Budgeting Starts and Ends with Us

[Editor’s Note: This is an independent post written by JJ. This post may contain affiliate links. Please read our disclosure for more info.]

On Friday, February 1, 2019, my wife and I had our monthly date night.  I made reservations for us at a new restaurant that had been recommended to us many times for their excellent atmosphere and food.  I left work to pick my wife up from our home and she looked absolutely beautiful. We got to the restaurant, sat at our table, and then it began.  See, this wasn’t an ordinary date and the conversation may not have been what you were expecting. 

The purpose of the evening was to hold our monthly household expenditure review.  Yup, that’s right. We were out enjoying each other’s company and discussing where every single dollar was spent for the previous month.  And this discussion happens every single month.

Our Why

We feel this date night is important on multiple levels.  The first is obvious, we need to be open and honest with each other about our spending.  I need to own up to my frivolous addiction to Diet Coke. Secondly, it allows us to have a conversation without all of life’s distractions.  It’s a couple hours of just us talking. No kids interrupting us every two minutes plus we put our phones away with the exception for taking pictures of our meals, because, well, we are millennials after all. Lastly, it allows us to dream.  We talk about life now and in the future, set goals and live how we want to live. Financial freedom starts and ends with controlling our spending.

2019 Goals

“We don’t know what tomorrow is going to bring so we plan for tomorrow (and beyond) with the information we have today.”

We start by ordering drinks and reviewing our goals for 2019 to make sure we’re taking the appropriate steps to meet those goals.  Typically, when we create goals we exceed those goals so we usually tweak them each month to make sure they’re not too easily attainable.  Our goals for 2019 include: save $5k in our emergency fund, payoff our small car loan by October, save $35,000 through various investment vehicles, consider refinancing our house to a 15-year mortgage, maintain our blogs (TeachFI and threeismyhappyplace.com), maintain our morning fitness routine and healthy eating, and finish our basement projects. Check out why we have to re-finish our basement, ugh — flooding!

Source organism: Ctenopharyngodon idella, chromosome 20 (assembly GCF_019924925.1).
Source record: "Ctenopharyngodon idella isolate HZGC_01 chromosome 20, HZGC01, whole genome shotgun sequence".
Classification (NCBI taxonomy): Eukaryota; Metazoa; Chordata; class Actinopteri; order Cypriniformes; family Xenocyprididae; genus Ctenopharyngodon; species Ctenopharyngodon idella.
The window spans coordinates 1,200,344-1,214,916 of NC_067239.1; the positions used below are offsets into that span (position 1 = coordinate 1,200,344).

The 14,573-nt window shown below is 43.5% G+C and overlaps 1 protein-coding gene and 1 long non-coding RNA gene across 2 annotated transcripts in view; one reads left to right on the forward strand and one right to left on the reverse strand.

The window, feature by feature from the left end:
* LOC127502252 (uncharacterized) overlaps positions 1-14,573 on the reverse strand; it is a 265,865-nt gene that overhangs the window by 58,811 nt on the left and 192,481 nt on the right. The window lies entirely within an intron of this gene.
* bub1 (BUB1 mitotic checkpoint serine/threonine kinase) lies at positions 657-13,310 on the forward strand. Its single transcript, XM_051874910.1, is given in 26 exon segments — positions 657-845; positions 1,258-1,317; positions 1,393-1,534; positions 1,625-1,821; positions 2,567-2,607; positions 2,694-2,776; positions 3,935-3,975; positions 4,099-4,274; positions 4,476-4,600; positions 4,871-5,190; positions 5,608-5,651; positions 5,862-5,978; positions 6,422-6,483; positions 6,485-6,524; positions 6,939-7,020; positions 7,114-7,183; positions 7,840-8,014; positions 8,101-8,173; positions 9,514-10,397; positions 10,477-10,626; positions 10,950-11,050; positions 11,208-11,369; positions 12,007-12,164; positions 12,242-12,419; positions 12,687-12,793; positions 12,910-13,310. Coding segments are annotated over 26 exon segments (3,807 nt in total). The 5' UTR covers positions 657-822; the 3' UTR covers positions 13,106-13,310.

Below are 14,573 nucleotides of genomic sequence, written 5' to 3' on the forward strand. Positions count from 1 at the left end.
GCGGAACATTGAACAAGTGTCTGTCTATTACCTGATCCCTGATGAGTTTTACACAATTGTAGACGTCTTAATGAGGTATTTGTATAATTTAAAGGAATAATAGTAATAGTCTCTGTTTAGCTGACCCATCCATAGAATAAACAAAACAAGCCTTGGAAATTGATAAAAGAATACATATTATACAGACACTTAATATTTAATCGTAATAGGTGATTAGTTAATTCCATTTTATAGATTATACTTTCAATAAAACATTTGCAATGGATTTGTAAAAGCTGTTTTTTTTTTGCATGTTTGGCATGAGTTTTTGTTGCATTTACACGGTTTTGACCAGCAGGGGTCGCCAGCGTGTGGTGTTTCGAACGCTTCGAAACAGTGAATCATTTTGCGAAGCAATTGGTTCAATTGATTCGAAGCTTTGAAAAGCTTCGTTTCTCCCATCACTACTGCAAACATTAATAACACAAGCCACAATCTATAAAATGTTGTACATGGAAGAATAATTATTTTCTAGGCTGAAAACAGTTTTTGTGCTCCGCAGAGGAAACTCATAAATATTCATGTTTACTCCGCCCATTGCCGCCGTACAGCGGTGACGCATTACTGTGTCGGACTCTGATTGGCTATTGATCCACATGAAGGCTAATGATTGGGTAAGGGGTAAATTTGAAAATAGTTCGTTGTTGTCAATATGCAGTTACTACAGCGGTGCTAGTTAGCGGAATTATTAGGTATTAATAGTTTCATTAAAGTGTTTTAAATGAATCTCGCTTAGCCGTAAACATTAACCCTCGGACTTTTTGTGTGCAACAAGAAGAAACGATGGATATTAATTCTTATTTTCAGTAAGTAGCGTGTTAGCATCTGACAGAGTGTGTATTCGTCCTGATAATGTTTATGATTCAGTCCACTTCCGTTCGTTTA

Long-Term Goals

Next, we review our long-term goals.  Within that conversation, we discuss the steps we need to take each year to ensure we’re meeting those goals.  Again, we tweak as necessary.  Life can change so quickly, so it’s important to be flexible. We don’t know what tomorrow is going to bring so we plan for tomorrow (and beyond) with the information we have today. Check out the post on our written financial plan for more information on our long-term goals.

Spending – The Envelope System

The next item on our monthly household review agenda is to discuss our spending for the previous month.  This is not an easy discussion, but my biggest piece of advice for managing finances is to understand where every dollar goes.  We are fans of Dave Ramsey and the envelope system [Purchase Total Money Makeover].  Linked here is a great explanation of Dave’s envelope system. We have an envelope for each of our main expenses.  At the beginning of each month, we allocate money to each envelope and then only spend the money budgeted in each of our envelopes.  We’ve been budgeting using the envelope system for over ten years. We have the following envelopes: groceries, household, restaurants, pets, date nights, JJ fun money, Jessica fun money and miscellaneous.  

Spreadsheets and Apps

Along with the envelope system, my wife and I really enjoy creating and managing spreadsheets.  Creating spreadsheets are great for planning purposes, but it can get difficult and tedious tracking every dollar.  A couple years ago, I found an app called Personal Capital [Sign Up Here] and am loving it, and it’s free! I have all of my financial accounts (bank, investments, car loan and mortgage) connected to my Personal Capital account and check on them daily. Personal Capital really helps us discuss our spending for the month. Another great app that people love is called Mint, which is also free.

Ahhh…We Overspent in January

Back to our expenditure review meeting, we realized that we had overspent in January, by a lot!  We don’t have a gas envelope because we put gas on credit cards to earn rewards, but something interesting was happening and my wife and I were both guilty.  We would pump the gas, then pay inside and get a coffee. It looked like the expenses were just gas when in reality, it was gas and a few extra dollars every trip.  We both owned up to it and agreed to discontinue. We also noticed a couple monthly subscriptions that were costing more and more. We talked about those monthly subscriptions and realized the convenience was not worth the cost.  We canceled those expenses right before we ordered dessert.

Speaking of dessert, wow!  S’more dessert with homemade graham crackers. It was so good!

Our evening ended with a tour and brief history of the restaurant. All cooking is done within the wood fired grill pictured on the right. 

We concluded our date night by realizing that we’re in a great position to continue to meet and exceed our goals. We are so excited to be on the journey to financial independence.  We can’t wait to share our experiences with our son as he grows up to ensure he learns sooner than we did.

Our next household expenditure review is set for Friday, March 1, 2019.

Steps to a successful Household Expenditure Review

Do you budget and/or track your expenses?  Have you tried Dave Ramsey’s envelope system? What are your short-term and long-term goals?

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